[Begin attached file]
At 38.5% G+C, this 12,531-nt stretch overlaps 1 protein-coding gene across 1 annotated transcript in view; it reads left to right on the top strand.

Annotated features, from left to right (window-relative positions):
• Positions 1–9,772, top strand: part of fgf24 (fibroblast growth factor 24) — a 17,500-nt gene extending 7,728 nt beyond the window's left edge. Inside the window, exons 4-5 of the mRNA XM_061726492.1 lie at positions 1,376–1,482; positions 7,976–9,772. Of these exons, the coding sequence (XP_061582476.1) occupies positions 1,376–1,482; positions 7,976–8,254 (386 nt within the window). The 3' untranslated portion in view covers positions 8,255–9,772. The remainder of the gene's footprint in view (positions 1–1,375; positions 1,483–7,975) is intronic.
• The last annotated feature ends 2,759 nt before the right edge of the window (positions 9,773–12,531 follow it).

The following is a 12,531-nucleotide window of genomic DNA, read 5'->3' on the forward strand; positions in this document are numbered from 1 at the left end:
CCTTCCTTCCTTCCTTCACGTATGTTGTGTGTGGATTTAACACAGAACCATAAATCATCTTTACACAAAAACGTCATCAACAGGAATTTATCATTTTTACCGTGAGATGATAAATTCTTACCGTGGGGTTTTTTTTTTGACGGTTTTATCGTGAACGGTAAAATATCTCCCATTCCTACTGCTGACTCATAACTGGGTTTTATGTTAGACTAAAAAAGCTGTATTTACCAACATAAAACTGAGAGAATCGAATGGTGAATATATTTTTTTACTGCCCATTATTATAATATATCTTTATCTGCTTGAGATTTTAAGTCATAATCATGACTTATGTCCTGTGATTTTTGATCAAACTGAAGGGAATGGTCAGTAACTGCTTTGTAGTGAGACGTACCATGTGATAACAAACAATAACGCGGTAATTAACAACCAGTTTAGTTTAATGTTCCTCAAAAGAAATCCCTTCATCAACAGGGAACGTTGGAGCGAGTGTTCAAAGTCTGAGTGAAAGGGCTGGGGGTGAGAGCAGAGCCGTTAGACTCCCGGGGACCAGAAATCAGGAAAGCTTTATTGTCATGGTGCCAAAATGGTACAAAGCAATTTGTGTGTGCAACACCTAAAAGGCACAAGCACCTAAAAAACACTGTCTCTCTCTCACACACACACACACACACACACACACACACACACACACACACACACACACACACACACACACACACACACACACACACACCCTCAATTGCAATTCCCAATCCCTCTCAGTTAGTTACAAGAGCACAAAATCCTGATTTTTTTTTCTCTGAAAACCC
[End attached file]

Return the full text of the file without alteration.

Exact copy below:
At 38.5% G+C, this 12,531-nt stretch overlaps 1 protein-coding gene across 1 annotated transcript in view; it reads left to right on the top strand.

Annotated features, from left to right (window-relative positions):
• Positions 1–9,772, top strand: part of fgf24 (fibroblast growth factor 24) — a 17,500-nt gene extending 7,728 nt beyond the window's left edge. Inside the window, exons 4-5 of the mRNA XM_061726492.1 lie at positions 1,376–1,482; positions 7,976–9,772. Of these exons, the coding sequence (XP_061582476.1) occupies positions 1,376–1,482; positions 7,976–8,254 (386 nt within the window). The 3' untranslated portion in view covers positions 8,255–9,772. The remainder of the gene's footprint in view (positions 1–1,375; positions 1,483–7,975) is intronic.
• The last annotated feature ends 2,759 nt before the right edge of the window (positions 9,773–12,531 follow it).

The following is a 12,531-nucleotide window of genomic DNA, read 5'->3' on the forward strand; positions in this document are numbered from 1 at the left end:
CCTTCCTTCCTTCCTTCACGTATGTTGTGTGTGGATTTAACACAGAACCATAAATCATCTTTACACAAAAACGTCATCAACAGGAATTTATCATTTTTACCGTGAGATGATAAATTCTTACCGTGGGGTTTTTTTTTTGACGGTTTTATCGTGAACGGTAAAATATCTCCCATTCCTACTGCTGACTCATAACTGGGTTTTATGTTAGACTAAAAAAGCTGTATTTACCAACATAAAACTGAGAGAATCGAATGGTGAATATATTTTTTTACTGCCCATTATTATAATATATCTTTATCTGCTTGAGATTTTAAGTCATAATCATGACTTATGTCCTGTGATTTTTGATCAAACTGAAGGGAATGGTCAGTAACTGCTTTGTAGTGAGACGTACCATGTGATAACAAACAATAACGCGGTAATTAACAACCAGTTTAGTTTAATGTTCCTCAAAAGAAATCCCTTCATCAACAGGGAACGTTGGAGCGAGTGTTCAAAGTCTGAGTGAAAGGGCTGGGGGTGAGAGCAGAGCCGTTAGACTCCCGGGGACCAGAAATCAGGAAAGCTTTATTGTCATGGTGCCAAAATGGTACAAAGCAATTTGTGTGTGCAACACCTAAAAGGCACAAGCACCTAAAAAACACTGTCTCTCTCTCACACACACACACACACACACACACACACACACACACACACACACACACACACACACACACACACACACACACACACACACCCTCAATTGCAATTCCCAATCCCTCTCAGTTAGTTACAAGAGCACAAAATCCTGATTTTTTTTTCTCTGAAAACCC